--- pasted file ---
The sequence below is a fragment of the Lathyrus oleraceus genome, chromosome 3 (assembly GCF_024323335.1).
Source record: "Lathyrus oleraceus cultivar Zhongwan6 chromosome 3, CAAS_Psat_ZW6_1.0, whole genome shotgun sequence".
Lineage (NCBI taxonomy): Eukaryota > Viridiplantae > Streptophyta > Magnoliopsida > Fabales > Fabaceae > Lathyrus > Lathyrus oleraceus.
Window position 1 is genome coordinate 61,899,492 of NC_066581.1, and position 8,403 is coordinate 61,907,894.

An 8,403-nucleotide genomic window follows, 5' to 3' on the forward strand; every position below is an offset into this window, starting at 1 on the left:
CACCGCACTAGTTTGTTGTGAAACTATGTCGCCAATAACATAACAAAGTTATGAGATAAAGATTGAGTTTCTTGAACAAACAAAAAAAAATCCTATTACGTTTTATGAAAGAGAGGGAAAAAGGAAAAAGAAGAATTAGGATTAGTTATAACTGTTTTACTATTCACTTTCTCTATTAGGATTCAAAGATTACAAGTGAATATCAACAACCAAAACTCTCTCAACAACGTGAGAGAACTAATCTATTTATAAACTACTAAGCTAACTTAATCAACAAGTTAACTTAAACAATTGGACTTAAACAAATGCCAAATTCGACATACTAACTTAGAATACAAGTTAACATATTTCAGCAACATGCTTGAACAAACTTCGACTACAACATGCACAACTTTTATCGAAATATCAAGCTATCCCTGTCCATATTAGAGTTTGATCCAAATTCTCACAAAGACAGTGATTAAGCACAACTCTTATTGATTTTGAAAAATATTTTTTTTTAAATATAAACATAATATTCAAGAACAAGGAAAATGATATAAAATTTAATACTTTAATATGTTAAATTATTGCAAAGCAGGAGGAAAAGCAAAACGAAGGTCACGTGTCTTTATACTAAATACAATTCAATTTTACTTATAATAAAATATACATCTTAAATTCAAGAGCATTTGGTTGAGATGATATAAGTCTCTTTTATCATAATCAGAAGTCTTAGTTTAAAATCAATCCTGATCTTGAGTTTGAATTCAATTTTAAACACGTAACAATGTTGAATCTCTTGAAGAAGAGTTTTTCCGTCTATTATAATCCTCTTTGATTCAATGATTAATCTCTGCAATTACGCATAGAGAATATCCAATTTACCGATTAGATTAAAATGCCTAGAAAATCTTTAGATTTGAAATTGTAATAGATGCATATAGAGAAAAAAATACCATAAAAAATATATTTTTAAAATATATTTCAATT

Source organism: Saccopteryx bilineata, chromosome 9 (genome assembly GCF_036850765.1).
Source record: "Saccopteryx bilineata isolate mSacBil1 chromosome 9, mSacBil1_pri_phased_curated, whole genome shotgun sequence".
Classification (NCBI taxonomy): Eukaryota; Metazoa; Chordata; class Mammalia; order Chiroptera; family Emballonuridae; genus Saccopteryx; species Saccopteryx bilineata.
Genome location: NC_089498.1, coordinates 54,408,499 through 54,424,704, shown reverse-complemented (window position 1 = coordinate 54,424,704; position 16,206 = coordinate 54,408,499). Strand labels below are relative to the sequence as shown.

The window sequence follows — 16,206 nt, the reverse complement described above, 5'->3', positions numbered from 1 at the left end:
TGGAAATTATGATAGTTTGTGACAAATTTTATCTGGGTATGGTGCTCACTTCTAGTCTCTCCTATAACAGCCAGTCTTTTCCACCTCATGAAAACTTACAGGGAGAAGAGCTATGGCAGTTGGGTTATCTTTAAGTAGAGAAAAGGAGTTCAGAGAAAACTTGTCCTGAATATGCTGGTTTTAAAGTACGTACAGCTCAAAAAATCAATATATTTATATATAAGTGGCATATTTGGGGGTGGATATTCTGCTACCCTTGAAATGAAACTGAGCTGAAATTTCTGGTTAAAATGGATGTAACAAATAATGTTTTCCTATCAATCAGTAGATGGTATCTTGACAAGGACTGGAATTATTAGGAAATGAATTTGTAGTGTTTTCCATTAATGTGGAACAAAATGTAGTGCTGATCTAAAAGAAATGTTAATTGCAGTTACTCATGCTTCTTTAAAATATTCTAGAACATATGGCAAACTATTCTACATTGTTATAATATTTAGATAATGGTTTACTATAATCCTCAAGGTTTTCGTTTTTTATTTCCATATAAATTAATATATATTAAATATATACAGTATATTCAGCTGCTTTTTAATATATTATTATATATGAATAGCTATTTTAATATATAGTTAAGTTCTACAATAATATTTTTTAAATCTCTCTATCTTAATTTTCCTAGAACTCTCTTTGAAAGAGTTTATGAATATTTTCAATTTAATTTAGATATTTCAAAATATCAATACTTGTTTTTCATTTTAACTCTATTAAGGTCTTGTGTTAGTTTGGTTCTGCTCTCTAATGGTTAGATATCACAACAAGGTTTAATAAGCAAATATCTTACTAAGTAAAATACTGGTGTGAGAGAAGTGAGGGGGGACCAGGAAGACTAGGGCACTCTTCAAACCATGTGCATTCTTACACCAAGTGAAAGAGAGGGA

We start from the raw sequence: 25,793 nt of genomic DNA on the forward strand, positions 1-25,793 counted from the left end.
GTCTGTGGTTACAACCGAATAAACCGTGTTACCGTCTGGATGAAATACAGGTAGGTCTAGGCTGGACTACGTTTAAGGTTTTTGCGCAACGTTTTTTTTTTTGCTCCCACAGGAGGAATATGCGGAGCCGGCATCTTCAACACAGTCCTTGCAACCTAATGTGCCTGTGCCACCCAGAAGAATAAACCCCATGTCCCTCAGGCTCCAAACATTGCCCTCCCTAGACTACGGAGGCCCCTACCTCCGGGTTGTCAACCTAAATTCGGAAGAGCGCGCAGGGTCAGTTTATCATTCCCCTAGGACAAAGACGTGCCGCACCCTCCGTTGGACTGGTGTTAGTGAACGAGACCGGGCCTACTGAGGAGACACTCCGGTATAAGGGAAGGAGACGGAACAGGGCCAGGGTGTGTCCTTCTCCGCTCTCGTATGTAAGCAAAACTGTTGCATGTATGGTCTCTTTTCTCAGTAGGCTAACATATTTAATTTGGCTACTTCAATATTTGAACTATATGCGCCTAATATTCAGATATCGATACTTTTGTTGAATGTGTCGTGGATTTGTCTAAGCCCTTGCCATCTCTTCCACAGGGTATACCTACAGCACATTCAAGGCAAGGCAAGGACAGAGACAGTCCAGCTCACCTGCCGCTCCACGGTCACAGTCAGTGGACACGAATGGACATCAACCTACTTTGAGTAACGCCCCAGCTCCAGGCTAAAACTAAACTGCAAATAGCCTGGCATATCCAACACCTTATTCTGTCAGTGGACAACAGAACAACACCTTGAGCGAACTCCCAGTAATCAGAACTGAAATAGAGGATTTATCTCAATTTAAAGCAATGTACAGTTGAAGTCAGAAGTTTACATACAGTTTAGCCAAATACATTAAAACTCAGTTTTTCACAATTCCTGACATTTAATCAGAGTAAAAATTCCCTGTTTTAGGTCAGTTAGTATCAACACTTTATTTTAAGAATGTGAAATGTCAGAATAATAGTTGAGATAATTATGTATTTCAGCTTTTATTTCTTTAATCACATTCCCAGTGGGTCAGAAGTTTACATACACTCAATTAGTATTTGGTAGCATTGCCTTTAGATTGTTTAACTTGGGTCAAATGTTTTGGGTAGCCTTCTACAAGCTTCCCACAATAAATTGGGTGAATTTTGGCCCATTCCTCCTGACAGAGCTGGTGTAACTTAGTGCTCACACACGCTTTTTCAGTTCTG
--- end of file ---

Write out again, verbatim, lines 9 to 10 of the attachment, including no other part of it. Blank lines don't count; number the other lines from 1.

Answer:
Classification (NCBI taxonomy): Eukaryota; Metazoa; Chordata; class Mammalia; order Chiroptera; family Emballonuridae; genus Saccopteryx; species Saccopteryx bilineata.
Genome location: NC_089498.1, coordinates 54,408,499 through 54,424,704, shown reverse-complemented (window position 1 = coordinate 54,424,704; position 16,206 = coordinate 54,408,499). Strand labels below are relative to the sequence as shown.